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Choosing Grass & Forage Species For Pasture Dean Oswald Animal Systems Educator Macomb Extension Center.

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Presentation on theme: "Choosing Grass & Forage Species For Pasture Dean Oswald Animal Systems Educator Macomb Extension Center."— Presentation transcript:

1 Choosing Grass & Forage Species For Pasture Dean Oswald Animal Systems Educator Macomb Extension Center

2 Different Forage Attributes: Bluegrass is Persistent & High Quality…. But Low Yielding Endophyte Infected Tall Fescue is very Productive & Persistent…..But Limited Quality Orchardgrass-Alfalfa is Very Productive & High Quality….But Not as Persistent depending upon management


4 Kentucky Bluegrass (Poa pratensis) Perennial Sod Forming Cool Season Grass Grows Inches Tall Summer Dormancy Not Suited to Hay Should Not Be Grazed Lower Than 3 Inches


6 SMOOTH BROMEGRASS (Bromus inermis) Most Widely Adapted and High yielding Variety in Northern & Central Illinois Sod Forming Grass - Reproduces by Seed & Rhizomes Hay Should be Cut Based Upon Legume Maturity (Leave a 3-4 Inch Stubble) Graze at 6-8 Inches in Spring (Dont Overgraze)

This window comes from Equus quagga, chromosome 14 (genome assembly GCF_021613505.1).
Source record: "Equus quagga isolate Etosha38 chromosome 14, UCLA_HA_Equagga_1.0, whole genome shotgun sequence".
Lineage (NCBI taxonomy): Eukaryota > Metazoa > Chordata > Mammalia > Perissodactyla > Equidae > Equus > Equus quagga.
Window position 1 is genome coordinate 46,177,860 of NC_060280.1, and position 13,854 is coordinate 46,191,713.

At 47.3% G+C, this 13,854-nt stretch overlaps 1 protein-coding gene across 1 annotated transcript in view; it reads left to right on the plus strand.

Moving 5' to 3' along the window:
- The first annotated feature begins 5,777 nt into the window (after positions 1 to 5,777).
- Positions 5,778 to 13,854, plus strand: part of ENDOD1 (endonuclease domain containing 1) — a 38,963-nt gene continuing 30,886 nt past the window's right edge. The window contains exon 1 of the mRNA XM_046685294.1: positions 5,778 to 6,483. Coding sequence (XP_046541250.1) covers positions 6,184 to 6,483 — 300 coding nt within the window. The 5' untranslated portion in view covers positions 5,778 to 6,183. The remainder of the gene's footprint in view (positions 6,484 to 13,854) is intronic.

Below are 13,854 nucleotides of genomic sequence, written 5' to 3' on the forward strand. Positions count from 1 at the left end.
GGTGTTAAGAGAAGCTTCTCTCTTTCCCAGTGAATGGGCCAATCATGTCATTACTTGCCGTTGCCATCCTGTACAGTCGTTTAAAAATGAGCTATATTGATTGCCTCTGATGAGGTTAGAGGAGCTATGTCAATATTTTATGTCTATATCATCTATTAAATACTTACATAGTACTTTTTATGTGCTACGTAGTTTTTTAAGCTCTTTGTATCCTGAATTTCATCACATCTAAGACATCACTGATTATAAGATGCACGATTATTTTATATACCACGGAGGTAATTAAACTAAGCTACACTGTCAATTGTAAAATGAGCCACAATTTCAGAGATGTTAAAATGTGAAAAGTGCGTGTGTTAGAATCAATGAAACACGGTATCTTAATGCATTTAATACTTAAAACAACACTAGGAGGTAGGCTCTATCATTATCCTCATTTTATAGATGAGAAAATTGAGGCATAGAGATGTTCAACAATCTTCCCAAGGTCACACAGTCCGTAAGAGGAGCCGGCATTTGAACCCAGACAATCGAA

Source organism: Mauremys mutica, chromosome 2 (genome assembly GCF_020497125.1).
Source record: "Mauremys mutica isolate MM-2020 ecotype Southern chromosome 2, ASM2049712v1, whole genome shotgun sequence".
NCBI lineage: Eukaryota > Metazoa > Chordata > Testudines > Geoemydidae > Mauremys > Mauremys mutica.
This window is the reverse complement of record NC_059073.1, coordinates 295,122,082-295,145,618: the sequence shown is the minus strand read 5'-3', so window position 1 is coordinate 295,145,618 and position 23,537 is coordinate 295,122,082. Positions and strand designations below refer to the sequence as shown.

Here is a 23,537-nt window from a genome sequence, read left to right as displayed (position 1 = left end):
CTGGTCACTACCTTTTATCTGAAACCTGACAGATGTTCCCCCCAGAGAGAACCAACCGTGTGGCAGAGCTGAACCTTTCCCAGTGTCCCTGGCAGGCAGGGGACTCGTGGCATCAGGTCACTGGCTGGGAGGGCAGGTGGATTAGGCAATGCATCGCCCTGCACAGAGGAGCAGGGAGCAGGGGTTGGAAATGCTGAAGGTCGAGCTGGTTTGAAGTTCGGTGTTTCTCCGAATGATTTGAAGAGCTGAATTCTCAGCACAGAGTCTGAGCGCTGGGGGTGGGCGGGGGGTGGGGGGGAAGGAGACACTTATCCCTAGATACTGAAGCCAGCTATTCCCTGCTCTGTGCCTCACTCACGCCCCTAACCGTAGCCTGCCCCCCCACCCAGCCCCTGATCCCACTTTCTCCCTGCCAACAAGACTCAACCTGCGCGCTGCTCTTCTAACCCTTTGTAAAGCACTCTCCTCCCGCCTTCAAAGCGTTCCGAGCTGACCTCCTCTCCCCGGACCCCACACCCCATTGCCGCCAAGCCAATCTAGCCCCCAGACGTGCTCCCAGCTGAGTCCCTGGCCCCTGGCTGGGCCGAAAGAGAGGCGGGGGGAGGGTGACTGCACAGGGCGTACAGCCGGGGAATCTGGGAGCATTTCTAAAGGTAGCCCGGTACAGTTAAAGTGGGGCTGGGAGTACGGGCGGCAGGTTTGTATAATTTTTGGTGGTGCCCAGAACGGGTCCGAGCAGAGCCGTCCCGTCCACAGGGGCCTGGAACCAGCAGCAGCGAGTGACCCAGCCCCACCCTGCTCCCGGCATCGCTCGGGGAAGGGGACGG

8 Orchardgrass (Dactylis glomerata) One of the Most Useful Grasses for Hay & Pasture Bunch Type Grass - Fibrous Root System Starts Early in the Spring, Reproduces from Seed and Tillers (All re-growth vegetative) More Productive in Mid-Summer, Shade Tolerant Cutting Closer than 3 Inches can Damage Stand Graze at 6-8 Inches, No Shorter than 3-4


10 Perennial Ryegrass (Lolium perenne L.) Bunch Type Grass Will Survive Several Growing Seasons Less Persistent Than Other Cool Season Grasses Can Withstand Grazing Mismanagement Harvest at Inches, Remove Animals at 2 Inches, Re-graze at 7-10 Inches


12 REED CANARYGRASS (Phalaris arundinacea) Tall, Upright Perennial Cool Season Grass Rhizomatous Root System Low Alkaloid Varieties Available…More Palatable Drought & Flood Tolerant - Adapts to all Soil Conditions Cut Hay at Boot Stage, Maintain a 4 Inch Cutting Height Should Not Be Allowed To Grow More Than 14 Inches Tall In a Pasture System ( 7 Days Grazing, 21 Days Rest Period)